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Gastroenterol Hepatol (N Y). 2006 May; 2(5): 371–374.
PMCID: PMC5338190

Eosinophilic Esophagitis: an Emerging Clinicopathologic Disease of Children and Adults


Eosinophililc esophagitis is a clinicopathologic disease characterized clinically by dysphagia and food impaction in adults and nonspecific symptoms of gastroesophageal reflux disease in children, and histologically by large numbers of eosinophils in the proximal and distal esophageal epithelium. Importantly, these symptoms and histologic abnormalities appear to be unresponsive to proton pump inhibition. Recent clinical and basic studies suggest an allergic etiology but the precise allergen remains unknown and is likely unique for each patient. Endoscopic features suggest ongoing inflammation and range from linear furrowing with whitish exudation to long-segment stricture formation, to a fragile, crepe paper–like mucosa that is easily split open. Treatments include nutritional restrictions, medical management with topical steroids, and, in stenotic circumstances, esophageal dilation. The long-term outcome is still not certain.

Keywords: Eosinophil, allergic esophagitis, interleukin-5, esophageal stricture, dysphagia, food impaction

Since 1879, when Paul Erhlich originally identified the eosinophil (named after Eos, the Greek goddess of dawn), clinicians and scientist have puzzled over the nature of this enigmatic cell. Little is known about its overall role in bodily function but the recognition of eosinophilic infiltrates in several gastrointestinal diseases has sparked a recent upsurge in interest in the association of eosinophil with specific diseases. In the past 5 years, we have witnessed a number of studies focusing on the clinicopathologic disease eosinophilic esophagitis (EOE). The recognition of this disease introduces a new era in understanding the biology of the eosinophil in the gastrointestinal tract. This review will focus on identifying clinicopathologic features of EOE in adults and children.


Once considered a rarity, EOE is now increasingly recognized, with some studies suggesting a prevalence reaching near epidemic proportions. Whether this increased recognition is due to enhanced awareness or genuinely greater incidence is unclear. The first pediatric demographic data by Noel and associates,1 from the United States, identified an over four-fold increase in the prevalence of EOE in children during the period from 1998 to 2002. In order to obtain adult demographic data, Straumann and colleagues2 prospectively analyzed the number of patients with EOE from a demographically stable catchment area in Switzerland. Throughout a 16-year observation period, an average annual incidence of 1.438 cases per 100,000 inhabitants was noted, resulting in an increasing prevalence from initially 2 to actually 27 patients per 100,000 inhabitants. Given the stability of the demographic conditions and the unchanged recording principles in both of these studies, it is very likely that this remarkable trend reflects an increase in EOE and not just enhanced awareness.

As with many other noninfectious inflammatory gastrointestinal diseases, EOE appears to be a disease of Westernized cultures. Case series originate in urban settings and have described patients from all continents except Africa.1-3 All ages are affected and in the majority of adult studies, symptoms developed between adolescence and the fourth decade of life. For unknown reasons, over 70% of affected individuals are male.4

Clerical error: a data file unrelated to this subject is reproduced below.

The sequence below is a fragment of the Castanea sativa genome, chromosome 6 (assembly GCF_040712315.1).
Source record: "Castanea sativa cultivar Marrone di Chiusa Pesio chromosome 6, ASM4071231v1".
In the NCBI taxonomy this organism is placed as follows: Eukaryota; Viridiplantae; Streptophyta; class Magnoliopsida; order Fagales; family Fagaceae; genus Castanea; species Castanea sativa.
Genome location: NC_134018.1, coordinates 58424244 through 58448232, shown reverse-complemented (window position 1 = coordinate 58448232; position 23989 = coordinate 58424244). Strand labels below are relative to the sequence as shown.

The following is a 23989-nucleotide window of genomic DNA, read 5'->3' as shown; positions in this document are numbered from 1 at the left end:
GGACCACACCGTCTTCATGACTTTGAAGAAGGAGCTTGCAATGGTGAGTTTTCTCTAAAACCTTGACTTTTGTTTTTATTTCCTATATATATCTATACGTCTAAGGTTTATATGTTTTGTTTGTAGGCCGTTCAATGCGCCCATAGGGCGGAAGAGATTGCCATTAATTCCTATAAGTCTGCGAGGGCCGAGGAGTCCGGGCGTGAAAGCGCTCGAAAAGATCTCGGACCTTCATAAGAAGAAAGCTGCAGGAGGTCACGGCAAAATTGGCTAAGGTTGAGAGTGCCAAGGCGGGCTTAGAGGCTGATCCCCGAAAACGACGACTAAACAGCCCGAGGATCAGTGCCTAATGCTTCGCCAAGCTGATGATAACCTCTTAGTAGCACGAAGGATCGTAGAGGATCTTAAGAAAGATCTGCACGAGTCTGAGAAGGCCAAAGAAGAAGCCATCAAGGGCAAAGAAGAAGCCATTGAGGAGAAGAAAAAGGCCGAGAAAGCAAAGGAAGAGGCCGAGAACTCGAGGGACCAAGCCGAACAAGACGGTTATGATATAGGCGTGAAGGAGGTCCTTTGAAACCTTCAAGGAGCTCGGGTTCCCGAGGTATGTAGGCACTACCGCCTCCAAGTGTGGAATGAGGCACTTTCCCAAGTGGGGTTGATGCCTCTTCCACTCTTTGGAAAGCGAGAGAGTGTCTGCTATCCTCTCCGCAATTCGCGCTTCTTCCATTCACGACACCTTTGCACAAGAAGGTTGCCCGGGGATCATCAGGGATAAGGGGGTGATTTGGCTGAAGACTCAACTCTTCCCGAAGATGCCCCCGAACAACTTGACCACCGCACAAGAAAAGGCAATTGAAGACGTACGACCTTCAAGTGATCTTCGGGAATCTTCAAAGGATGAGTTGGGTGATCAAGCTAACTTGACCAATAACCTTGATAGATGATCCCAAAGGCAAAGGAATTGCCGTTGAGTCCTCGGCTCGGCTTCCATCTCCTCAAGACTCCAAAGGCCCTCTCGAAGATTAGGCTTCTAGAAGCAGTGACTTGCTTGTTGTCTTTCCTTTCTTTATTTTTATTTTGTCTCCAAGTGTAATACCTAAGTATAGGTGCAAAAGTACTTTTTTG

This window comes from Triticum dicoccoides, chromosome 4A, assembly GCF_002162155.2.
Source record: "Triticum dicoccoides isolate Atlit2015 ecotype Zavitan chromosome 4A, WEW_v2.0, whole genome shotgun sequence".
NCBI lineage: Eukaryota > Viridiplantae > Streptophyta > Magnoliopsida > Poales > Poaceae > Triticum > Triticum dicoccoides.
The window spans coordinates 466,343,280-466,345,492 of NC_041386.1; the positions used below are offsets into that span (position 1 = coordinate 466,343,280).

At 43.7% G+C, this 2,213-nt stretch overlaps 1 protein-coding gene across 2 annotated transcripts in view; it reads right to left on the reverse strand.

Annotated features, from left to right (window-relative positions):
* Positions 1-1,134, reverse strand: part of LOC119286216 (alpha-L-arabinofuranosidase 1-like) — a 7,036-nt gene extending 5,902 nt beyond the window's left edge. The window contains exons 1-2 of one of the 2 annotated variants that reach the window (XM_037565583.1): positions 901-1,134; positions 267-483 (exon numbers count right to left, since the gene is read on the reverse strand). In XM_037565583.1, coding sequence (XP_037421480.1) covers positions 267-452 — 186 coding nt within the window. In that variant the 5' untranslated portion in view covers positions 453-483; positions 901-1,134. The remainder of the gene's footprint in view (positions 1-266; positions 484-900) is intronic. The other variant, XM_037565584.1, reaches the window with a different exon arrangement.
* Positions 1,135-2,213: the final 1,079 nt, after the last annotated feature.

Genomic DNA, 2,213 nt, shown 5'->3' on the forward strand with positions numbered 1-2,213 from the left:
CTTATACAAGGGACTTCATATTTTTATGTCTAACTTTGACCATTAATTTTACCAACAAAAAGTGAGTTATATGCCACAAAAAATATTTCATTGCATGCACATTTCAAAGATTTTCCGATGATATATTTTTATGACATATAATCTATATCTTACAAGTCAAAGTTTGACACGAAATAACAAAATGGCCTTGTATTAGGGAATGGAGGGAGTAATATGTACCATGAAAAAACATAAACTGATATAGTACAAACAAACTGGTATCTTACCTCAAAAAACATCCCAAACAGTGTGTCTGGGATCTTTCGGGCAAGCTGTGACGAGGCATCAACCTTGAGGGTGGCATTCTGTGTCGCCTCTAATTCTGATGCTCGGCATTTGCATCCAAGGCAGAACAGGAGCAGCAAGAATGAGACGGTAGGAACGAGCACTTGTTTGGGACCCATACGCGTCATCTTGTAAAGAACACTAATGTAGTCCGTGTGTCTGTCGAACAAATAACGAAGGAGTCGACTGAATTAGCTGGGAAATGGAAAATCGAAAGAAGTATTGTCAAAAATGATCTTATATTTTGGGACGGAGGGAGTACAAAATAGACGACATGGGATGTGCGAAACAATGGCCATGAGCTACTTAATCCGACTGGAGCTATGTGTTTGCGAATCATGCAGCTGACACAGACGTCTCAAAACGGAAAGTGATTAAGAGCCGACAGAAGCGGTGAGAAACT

Clinical Features

Symptoms associated with EOE vary according to the age of presentation. As an example, adults most commonly complain of a narrow range of symptoms including dysphagia or food impaction.5,6 In a recent series that identified 22 adults with EOE, at an average age of 32 years, all were found to have dysphagia lasting from several seconds to several hours. Desai and coworkers7 found that over half of adults presenting with food impaction in a private practice setting were found to have EOE. A minority of adults present with nonspecific reflux or dyspepsia-like symptoms.

In contrast, children with EOE present with a wide variety of symptoms, including abdominal and chest pain, failure to thrive, vomiting, and gastroesophageal reflux disease (GERD)-like symptoms.8-10 This might be related to the lack of specificity with which children can communicate their discomfort or because the inflammatory response leads to a nonobstructive pattern of symptoms.

Natural History

It is increasingly clear that EOE is a chronic disease, but little data document its natural history. To date, the only known complication of EOE is narrowing of the esophageal lumen. This finding is manifest from several different endoscopic findings. Strictures can occur in any part of the esophagus and can extend longitudinally to encompass much of the esophageal length or, alternatively, a patient may present with small-caliber esophagus. These observations lead to speculation that longstanding eosinophilic inflammation can potentially lead to collagen deposition, fibrous remodeling, and fixed esophageal narrowing. Straumann and colleagues11 reported the longest follow-up in adults and found that 13 of 30 patients had strictures. The fixed nature of these strictures is further emphasized by the fact that they are often resistant to medical management. So far no reports of esophageal carcinoma in patients with EOE have been published, suggesting it is not a premalignant lesion but that more long-term follow-up is required. Finally, by definition, eosinophilic inflammation is confined to the esophagus and does not manifest in the stomach or duodenum. It is unusual for young children to develop long strictures or fixed narrowings but this has been reported.12